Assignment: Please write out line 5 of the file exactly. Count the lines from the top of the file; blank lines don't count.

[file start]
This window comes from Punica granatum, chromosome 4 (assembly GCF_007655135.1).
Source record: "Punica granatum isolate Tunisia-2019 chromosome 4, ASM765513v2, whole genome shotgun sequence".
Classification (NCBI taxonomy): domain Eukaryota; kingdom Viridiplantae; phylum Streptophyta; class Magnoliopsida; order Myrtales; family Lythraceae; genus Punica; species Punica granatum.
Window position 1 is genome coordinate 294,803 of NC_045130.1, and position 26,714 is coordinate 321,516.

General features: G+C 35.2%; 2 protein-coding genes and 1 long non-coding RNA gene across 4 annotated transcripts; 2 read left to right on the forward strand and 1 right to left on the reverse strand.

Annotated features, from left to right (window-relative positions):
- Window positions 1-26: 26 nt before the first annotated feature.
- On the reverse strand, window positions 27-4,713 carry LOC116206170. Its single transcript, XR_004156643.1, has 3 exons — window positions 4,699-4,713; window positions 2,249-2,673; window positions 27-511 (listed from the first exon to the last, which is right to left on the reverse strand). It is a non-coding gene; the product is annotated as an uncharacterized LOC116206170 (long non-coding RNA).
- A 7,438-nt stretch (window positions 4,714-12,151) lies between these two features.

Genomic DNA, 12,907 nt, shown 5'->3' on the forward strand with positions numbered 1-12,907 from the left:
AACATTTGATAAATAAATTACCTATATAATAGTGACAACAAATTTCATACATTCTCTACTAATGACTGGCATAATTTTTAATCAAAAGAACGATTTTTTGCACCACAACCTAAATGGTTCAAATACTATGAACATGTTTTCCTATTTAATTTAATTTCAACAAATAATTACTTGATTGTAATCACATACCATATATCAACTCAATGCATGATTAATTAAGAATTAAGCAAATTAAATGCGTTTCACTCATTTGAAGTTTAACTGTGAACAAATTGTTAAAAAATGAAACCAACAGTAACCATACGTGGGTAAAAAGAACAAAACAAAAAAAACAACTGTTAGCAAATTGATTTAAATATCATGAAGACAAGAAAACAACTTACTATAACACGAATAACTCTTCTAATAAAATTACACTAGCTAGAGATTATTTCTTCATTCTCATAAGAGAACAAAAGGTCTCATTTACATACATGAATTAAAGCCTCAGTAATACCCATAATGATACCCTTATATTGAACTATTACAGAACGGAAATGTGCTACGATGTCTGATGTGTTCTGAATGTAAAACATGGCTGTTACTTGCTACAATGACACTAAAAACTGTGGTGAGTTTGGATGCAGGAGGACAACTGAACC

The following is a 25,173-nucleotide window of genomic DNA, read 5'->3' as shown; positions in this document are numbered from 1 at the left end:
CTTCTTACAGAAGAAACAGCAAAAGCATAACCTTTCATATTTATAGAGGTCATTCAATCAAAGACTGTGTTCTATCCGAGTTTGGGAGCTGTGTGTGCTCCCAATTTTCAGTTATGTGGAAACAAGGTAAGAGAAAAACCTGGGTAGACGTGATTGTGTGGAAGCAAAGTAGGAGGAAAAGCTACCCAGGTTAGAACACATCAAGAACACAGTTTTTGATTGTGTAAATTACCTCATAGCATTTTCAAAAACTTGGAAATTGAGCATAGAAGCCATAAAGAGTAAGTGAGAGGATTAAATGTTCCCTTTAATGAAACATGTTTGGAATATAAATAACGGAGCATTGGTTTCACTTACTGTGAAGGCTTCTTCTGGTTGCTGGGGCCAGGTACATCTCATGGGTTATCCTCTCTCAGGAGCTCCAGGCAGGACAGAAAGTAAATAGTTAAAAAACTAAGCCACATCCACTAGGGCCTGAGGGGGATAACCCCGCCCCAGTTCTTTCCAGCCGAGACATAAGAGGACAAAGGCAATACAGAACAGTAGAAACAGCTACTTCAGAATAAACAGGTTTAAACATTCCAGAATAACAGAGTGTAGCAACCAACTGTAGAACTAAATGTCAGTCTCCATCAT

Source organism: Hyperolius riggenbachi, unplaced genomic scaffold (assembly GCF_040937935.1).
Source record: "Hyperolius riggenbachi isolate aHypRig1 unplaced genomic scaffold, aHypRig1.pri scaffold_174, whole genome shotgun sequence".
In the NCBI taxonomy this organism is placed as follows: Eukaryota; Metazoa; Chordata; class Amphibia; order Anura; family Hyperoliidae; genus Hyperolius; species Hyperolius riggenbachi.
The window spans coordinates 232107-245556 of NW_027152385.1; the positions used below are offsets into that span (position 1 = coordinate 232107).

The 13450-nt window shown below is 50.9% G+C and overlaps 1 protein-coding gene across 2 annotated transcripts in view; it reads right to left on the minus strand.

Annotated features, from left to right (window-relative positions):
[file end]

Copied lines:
General features: G+C 35.2%; 2 protein-coding genes and 1 long non-coding RNA gene across 4 annotated transcripts; 2 read left to right on the forward strand and 1 right to left on the reverse strand.